Top 5 Energy-efficient Computer Monitors


Samsung SyncMaster 305T

A regular monitor uses about 25 percent more energy than the CPU.
A regular monitor uses about 25 percent more energy than the CPU.
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The huge, 30-inch (76-centimeter) monitors used by designers and many technophiles are notorious energy suckers. But a bunch of them have achieved Energy Star 4.0 ratings, which means they meet certain criteria:

  • In active mode, they consume a relatively small amount of electricity (a maximum value determined by a display's size and resolution).*
  • In sleep mode, they consume no more than 4 watts of electricity.*
  • In off mode, they consume no more than 2 watts of electricity.*
  • *These criteria have been upgraded for version 5.0, which takes effect at the end of 2009. In the new criteria, sleep cannot exceed 2 watts and off cannot exceed 1 watt. For details, see Energy Star Program Requirements for Displays.)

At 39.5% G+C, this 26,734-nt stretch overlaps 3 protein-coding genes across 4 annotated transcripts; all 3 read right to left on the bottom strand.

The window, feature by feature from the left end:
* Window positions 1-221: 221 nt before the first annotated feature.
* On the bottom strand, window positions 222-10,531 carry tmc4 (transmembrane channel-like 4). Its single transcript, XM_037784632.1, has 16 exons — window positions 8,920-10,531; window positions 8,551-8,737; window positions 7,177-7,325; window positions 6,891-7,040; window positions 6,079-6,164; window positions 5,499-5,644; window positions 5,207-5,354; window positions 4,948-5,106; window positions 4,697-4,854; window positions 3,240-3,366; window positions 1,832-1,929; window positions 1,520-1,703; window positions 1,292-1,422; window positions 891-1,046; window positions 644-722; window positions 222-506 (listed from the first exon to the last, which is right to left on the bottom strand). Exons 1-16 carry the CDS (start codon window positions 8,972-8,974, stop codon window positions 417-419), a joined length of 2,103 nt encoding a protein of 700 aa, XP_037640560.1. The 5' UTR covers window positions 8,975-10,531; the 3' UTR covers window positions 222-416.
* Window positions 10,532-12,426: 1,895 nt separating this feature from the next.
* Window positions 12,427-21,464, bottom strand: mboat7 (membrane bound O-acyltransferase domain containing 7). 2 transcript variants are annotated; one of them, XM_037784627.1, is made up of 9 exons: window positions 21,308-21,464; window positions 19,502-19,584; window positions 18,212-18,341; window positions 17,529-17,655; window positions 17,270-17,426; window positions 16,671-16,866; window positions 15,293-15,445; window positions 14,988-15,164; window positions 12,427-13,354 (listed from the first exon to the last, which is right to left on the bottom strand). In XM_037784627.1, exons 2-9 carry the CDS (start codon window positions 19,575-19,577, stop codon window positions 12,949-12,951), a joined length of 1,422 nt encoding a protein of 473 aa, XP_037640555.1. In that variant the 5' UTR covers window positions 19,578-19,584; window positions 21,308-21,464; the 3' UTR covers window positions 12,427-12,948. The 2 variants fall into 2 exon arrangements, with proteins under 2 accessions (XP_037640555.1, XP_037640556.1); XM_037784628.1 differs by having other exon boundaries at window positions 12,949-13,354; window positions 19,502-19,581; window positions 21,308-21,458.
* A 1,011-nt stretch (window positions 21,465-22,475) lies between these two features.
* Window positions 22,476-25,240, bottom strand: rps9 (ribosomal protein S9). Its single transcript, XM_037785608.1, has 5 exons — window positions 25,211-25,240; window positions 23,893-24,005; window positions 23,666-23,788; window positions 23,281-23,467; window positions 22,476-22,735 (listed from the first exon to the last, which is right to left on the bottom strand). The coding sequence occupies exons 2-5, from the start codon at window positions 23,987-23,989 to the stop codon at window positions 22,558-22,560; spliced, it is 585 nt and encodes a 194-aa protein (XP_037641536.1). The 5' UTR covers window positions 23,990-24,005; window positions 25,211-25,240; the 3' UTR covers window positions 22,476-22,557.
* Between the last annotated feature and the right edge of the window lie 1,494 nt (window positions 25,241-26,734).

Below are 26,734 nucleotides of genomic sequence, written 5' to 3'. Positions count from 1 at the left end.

For those looking for a really big computer screen, one of the best choices is the Samsung SyncMaster 305T. It consumes a super-low 65.5 watts in active mode. In sleep, it draws 0.93 watts, and it draws 0.71 watts in off [source: Energy Star].

For comparison, the 30-inch Dell 3008WFP, which is also Energy Star-qualified and features the same resolution as the Samsung, draws 108.7 watts in active, 1.9 in sleep, and 0.73 in off.

Additional monitor specifications for the Samsung SyncMaster 305T:

  • Size: 30-inch diagonal
  • Type: TFT LCD
  • Resolution: 2560x1600
  • Contrast ratio: 1,000:1
  • Brightness: 400cd/m2
  • Response time: 6 milliseconds (ms)
  • List price: $2,449*
  • *source: Amazon

Up next: A more manageable monitor for the rest of us.